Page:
In another case of Fawlty Towerism – “I’m so sorry, but my wife has made a mistake!” – the junta is looking worse than silly.
The Nation reports that Deputy Defense Minister General Udomdej Sitabutr is squirming on the hook, but may slip off it as the cover-up on the corruption at Rajabhakti Park, the military’s 1 billion baht ode to loyalty to some monarchs. The project was “initiated when he [Udomdej] served as Army chief,” but the “Army’s fact-finding [read: cover-up] committee did not target Udomdej in its probe.”
Rather, the Army is blaming others and the junta is saying it – chock full of generals – had nothing to do with it.
A photo from The Straits Times
All of the corruption and “commissions” was by somebody other than military personnel: “We have focused on the fact that the Army’s reputation has allegedly been abused by someone who sought personal benefit through the project…”. When they name the person, “the Army definitely would sue wrongdoers if there was solid evidence of wrongdoing.” So maybe there isn’t solid evidence? Maybe it was the Army itself and its senior commanders? After all, that is the pattern of military corruption.
If Udomdej gets named, it must be that his “name is abused,” and then he decides “whether he will sue the culprits…”. This is smelling like a haul of fish caught by Navy-supplied slaves.
That the “Army set up a fact-finding panel to investigate alleged irregularities in the Rajabhakti Park project” sounds good until, after reading the above, it is realized that the “goal” is “protecting its [the Army’s] reputation”!
The story from the military still seems to be that “some people did demand personal benefits through the project but after their actions were detected, they returned the money.” And, as Udomdej has stated, they then donated it back to the project. That fish odor will not go away.
Questions about the transparency of the Rajabhakti Park project emerged after Colonel Kachachart Boondee, a staff officer at the Third Army Area, was charged earlier this month with lese majeste along with the late famous fortune-teller Suriyan Sujaritpolwong’s secretary Jirawong Wattanathewasilp. It was alleged that they had falsely cited the Royal Family to demand money from big companies.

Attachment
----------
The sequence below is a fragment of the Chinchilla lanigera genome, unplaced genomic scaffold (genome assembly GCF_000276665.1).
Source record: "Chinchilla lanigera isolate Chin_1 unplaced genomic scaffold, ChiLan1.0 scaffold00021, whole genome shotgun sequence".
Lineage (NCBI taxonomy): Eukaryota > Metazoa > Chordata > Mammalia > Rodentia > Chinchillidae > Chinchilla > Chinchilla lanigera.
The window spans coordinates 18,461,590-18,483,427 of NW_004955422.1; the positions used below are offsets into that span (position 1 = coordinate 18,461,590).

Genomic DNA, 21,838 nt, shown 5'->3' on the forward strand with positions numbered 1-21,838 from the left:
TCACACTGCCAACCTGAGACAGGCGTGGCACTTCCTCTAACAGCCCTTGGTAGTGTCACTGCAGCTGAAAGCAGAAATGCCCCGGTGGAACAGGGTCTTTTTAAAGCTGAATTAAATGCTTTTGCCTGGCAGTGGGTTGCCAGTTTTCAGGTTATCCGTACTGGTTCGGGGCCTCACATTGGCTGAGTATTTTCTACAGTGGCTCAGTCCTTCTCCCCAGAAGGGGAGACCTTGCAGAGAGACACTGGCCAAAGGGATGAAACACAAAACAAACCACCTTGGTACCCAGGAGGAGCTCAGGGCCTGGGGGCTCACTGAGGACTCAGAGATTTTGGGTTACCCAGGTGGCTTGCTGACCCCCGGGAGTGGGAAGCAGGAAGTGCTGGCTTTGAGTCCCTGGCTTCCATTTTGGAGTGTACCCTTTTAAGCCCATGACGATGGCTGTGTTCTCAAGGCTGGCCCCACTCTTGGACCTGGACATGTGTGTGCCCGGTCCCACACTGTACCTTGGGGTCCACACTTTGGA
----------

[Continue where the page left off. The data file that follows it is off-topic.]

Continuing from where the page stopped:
Defense Minister General Prawit Wongsuwan is busy handing out air freshener for the junta, playing down the scandal: “It’s not a big deal…”. He makes this point by declaring that the “budget used for the project did not come from state coffers.” It must be okay to use money from private citizens corruptly.
When asked if the scandal meant the Army and the junta had a strong whiff of anchovies, Prawit said, “No.”
Prime Minister General Prayuth Chan-ocha was clearer: “his government would not take any responsibility over alleged corruption in the Rajabhakti Park project.” Readers might ask “Why not?”, but Prayuth has the answer: “Why should the government be held responsible?” Oh, sorry, that’s a question, not an answer.
The junta is seeking to delay “answers.” We assume this means they need to get their story straight. The Bangkok Post reports that the “investigation” is “unlikely to be completed within a week as initially scheduled.”
Prawit says there’s “much more work remains to be done.” Ah, um, er, general, you have already said it ain’t a big deal…. Wait! It’s not a big deal “like the Khlong Dan waste water scandal…”.* And, he’s not sure how much it cost: “As for the about 1 billion baht spent on construction of the park, Gen Prawit said, he could not be certain that much really went into it.” Prayuth isn’t sure either! But certainly more than a ton of plah-rah, that’s for sure.
The committee is “still ploughing through reports on the probe with no indication of when it would finish.” Maybe the smelly fish can be wrapped in the reports.
Prayuth couldn’t keep his mouth shut and decided to “warn” the “critics should not attempt to make the Rajabhakti Park matter a political issue.” No politics in it at all. Just the junta, the Army and a mountain of rotting sardines.
Again asked if the government would take responsibility, Prayuth said: “How does the government take responsibility for this alleged misconduct and why?” That’s military “democracy” at work! Blame everyone else.
We can’t wait to hear who is going to take the fall.
*The Klong Dan Wastewater Project is worthy of study. It was approved by the Chuan Leekpai and Democrat Party-led government in 1995. In recent days the junta has a greed to pay out on a court ruling in 2012 that gives about 8-9 billion baht to the original contractors. For the slippery details on this, see here (opens a small PDF), here (opens a larger PDF, and then read the Chang Noi article) and here.